(Speaking at a live Q&A on the LT4L website Chris later added) What it does show as with any tax planning and in particular any partnership structure, is the importance of having real commerciality in place, getting the paper work right, ensuring that there are partnership agreements, that capital is treated correctly, and making sure that it has gone through a proper lawyer. The business also needs to understand what they are doing and why, and have the documentation to back it up.
Q. So HMRC have not banned mixed partnerships?
That is correct. What they have done, and quite rightly so in my opinion, is they have put in tax avoidance measures. If you are using these structures purely to avoid tax, then HMRC will come along and say we are not allowing it. If you use these structures purely on a commercial basis then yes it will allow it. One of my accountancy practices, for example, is a hybrid structure. It is a partnership between me and a ltd company and has been set up like this for over 10 years. During this time HMRC have not had any issue with it. If you use this structure for tax avoidance, then of course that’s not allowed.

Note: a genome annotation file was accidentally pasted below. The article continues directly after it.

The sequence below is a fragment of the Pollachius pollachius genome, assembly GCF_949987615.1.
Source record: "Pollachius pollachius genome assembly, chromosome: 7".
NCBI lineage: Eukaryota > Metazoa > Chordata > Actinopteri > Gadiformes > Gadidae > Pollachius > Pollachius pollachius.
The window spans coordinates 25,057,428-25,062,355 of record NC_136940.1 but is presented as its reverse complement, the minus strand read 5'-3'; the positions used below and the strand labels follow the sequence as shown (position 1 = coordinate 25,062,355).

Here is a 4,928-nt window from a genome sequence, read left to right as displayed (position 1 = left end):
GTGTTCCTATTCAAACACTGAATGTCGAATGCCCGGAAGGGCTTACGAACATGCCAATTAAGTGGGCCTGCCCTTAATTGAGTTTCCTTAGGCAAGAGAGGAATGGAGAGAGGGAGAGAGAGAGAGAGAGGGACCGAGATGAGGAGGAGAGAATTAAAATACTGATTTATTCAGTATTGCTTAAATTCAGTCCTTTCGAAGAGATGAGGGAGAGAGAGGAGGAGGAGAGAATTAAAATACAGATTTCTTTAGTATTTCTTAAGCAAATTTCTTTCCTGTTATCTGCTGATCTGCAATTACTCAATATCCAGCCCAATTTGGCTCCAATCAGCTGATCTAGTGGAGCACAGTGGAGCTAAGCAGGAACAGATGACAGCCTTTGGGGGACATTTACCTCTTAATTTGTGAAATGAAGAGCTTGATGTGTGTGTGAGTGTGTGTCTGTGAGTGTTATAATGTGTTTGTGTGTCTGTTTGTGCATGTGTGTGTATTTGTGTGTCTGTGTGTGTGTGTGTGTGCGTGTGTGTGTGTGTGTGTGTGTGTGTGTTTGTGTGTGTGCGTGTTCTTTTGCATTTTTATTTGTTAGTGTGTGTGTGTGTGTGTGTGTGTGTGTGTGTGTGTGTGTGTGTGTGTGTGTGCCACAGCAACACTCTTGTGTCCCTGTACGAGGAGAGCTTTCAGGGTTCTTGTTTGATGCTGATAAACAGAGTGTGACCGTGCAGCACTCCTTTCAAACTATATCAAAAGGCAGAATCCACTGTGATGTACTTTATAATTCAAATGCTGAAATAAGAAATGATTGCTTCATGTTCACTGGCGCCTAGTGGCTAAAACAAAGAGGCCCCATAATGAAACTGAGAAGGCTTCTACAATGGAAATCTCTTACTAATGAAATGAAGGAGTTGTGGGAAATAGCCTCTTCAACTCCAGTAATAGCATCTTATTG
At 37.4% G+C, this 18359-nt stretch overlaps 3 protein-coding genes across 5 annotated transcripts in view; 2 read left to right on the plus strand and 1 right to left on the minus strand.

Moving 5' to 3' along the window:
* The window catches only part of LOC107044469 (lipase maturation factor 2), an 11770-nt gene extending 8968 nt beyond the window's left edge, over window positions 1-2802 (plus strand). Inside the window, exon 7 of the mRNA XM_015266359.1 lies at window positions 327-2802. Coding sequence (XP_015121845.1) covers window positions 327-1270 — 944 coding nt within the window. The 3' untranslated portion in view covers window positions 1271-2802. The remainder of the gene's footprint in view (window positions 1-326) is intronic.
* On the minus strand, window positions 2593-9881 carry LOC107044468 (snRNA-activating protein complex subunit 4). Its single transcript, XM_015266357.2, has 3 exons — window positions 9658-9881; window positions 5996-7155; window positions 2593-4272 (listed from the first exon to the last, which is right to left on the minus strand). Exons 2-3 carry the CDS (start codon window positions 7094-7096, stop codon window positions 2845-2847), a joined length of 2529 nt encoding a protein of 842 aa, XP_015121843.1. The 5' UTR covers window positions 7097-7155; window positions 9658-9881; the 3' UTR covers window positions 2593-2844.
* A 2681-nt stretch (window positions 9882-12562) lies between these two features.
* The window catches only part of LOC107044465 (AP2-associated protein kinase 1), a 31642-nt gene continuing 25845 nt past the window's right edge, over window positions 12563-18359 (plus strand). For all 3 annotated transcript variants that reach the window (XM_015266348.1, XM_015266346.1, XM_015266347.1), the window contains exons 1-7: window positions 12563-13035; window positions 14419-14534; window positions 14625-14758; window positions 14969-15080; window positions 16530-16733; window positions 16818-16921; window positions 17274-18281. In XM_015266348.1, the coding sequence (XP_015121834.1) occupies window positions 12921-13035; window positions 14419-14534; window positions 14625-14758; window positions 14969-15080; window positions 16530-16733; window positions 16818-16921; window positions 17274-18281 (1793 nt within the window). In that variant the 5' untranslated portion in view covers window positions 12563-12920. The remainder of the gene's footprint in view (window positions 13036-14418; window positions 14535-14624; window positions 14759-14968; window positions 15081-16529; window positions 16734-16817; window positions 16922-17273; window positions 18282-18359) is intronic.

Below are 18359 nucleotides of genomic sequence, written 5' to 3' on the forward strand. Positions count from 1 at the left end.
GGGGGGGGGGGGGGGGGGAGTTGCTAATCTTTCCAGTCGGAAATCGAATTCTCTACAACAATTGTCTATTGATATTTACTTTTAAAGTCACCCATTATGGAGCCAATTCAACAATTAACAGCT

Q. How have HMRC reacted to your work with landlords so far?
We’ve been using these structures for about 5 years now and have submitted over 850 accounts to HMRC, they’ve reviewed 8 of them, and have cleared all 8 with no additional tax to pay and have agreed with everything we’ve submitted. There have been no issues for the clients, and I’m relaxed about it.
Q. Why do you think some landlords haven’t taken any action yet? And what advice would you give them?
That is a great question and one that leaves me scratching my head sometimes! I think some are fearful of what they do not know. Some are listening to all the noise on social media with so many different views on what landlords should and shouldn’t do and I think people just get so confused.